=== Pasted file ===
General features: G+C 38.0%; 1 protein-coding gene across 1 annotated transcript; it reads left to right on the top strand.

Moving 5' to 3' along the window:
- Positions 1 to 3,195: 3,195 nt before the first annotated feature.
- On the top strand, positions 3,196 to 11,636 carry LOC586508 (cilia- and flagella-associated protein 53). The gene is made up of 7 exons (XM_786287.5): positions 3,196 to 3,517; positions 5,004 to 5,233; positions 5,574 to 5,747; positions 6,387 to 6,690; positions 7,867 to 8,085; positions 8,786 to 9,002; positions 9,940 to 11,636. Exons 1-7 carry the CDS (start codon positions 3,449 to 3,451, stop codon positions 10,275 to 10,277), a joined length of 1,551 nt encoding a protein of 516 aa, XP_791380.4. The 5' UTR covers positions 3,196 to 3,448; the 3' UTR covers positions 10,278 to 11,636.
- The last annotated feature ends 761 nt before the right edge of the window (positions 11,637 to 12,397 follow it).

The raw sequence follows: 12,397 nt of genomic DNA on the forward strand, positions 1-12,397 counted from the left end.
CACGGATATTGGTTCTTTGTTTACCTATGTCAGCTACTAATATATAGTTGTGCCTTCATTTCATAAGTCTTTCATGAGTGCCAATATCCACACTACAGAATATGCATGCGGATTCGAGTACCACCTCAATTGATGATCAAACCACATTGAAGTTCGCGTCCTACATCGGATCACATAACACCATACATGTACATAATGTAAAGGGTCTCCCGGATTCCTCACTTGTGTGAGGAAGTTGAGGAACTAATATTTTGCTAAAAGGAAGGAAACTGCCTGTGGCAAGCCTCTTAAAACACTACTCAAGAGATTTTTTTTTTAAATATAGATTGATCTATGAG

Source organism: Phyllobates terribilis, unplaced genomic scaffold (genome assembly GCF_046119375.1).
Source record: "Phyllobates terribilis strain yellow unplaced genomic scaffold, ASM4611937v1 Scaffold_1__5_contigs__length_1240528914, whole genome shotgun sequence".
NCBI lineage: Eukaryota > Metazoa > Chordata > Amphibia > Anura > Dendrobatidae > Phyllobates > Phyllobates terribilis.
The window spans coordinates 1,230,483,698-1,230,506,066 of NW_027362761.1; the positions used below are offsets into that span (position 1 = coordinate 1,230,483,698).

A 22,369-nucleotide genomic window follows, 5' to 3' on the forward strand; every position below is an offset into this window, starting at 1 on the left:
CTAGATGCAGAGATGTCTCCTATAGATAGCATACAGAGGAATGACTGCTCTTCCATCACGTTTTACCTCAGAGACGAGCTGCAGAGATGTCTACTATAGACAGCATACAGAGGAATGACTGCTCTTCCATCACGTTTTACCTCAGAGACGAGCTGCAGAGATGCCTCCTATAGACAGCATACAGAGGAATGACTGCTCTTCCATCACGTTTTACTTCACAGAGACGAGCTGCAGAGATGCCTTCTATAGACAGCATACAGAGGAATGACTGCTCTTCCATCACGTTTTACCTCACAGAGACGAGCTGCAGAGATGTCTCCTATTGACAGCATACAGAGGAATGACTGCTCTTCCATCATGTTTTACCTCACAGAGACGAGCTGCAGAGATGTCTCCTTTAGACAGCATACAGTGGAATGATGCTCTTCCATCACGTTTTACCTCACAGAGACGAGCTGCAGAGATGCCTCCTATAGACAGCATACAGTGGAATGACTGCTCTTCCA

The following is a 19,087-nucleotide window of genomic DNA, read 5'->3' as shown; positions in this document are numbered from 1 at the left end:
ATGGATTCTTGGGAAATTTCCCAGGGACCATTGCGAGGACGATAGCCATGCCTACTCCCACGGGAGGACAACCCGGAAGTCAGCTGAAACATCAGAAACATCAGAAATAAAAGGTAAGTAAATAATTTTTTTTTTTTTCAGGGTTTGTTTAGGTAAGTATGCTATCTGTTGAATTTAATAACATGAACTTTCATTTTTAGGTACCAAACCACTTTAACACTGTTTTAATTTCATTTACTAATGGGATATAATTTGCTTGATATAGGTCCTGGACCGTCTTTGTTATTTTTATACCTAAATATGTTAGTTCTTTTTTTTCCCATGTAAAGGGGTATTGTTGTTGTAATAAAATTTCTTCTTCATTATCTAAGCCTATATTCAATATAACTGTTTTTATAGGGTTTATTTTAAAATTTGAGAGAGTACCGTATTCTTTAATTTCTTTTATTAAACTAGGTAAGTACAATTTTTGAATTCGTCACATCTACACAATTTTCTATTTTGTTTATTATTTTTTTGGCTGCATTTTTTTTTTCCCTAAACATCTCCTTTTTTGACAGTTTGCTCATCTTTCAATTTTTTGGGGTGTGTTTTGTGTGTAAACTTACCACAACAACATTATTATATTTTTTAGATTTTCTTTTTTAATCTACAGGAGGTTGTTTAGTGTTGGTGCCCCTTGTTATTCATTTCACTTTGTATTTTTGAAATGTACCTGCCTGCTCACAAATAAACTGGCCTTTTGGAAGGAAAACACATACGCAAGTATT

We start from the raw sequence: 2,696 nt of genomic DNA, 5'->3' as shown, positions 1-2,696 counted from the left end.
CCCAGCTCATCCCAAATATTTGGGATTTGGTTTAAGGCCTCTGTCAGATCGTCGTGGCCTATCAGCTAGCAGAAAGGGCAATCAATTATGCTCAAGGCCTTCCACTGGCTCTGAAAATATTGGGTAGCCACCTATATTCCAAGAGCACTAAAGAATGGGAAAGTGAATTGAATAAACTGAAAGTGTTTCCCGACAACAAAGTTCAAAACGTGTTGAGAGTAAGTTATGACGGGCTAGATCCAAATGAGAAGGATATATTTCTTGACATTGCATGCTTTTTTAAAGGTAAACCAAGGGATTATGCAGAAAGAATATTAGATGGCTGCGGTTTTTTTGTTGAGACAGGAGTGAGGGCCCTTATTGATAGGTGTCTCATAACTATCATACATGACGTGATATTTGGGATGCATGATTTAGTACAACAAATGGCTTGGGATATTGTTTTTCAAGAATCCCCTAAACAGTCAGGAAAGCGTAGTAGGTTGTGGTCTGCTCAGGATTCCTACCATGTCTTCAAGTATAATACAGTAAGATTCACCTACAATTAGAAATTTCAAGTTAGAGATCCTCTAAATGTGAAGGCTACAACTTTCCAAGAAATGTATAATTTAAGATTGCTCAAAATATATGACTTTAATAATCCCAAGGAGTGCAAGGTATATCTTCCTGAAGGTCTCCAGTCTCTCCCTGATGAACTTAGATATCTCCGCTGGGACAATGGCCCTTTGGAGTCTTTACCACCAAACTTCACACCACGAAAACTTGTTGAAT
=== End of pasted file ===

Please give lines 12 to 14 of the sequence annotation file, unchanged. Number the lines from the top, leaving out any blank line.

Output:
A 22,369-nucleotide genomic window follows, 5' to 3' on the forward strand; every position below is an offset into this window, starting at 1 on the left:
CTAGATGCAGAGATGTCTCCTATAGATAGCATACAGAGGAATGACTGCTCTTCCATCACGTTTTACCTCAGAGACGAGCTGCAGAGATGTCTACTATAGACAGCATACAGAGGAATGACTGCTCTTCCATCACGTTTTACCTCAGAGACGAGCTGCAGAGATGCCTCCTATAGACAGCATACAGAGGAATGACTGCTCTTCCATCACGTTTTACTTCACAGAGACGAGCTGCAGAGATGCCTTCTATAGACAGCATACAGAGGAATGACTGCTCTTCCATCACGTTTTACCTCACAGAGACGAGCTGCAGAGATGTCTCCTATTGACAGCATACAGAGGAATGACTGCTCTTCCATCATGTTTTACCTCACAGAGACGAGCTGCAGAGATGTCTCCTTTAGACAGCATACAGTGGAATGATGCTCTTCCATCACGTTTTACCTCACAGAGACGAGCTGCAGAGATGCCTCCTATAGACAGCATACAGTGGAATGACTGCTCTTCCA

The following is a 19,087-nucleotide window of genomic DNA, read 5'->3' as shown; positions in this document are numbered from 1 at the left end: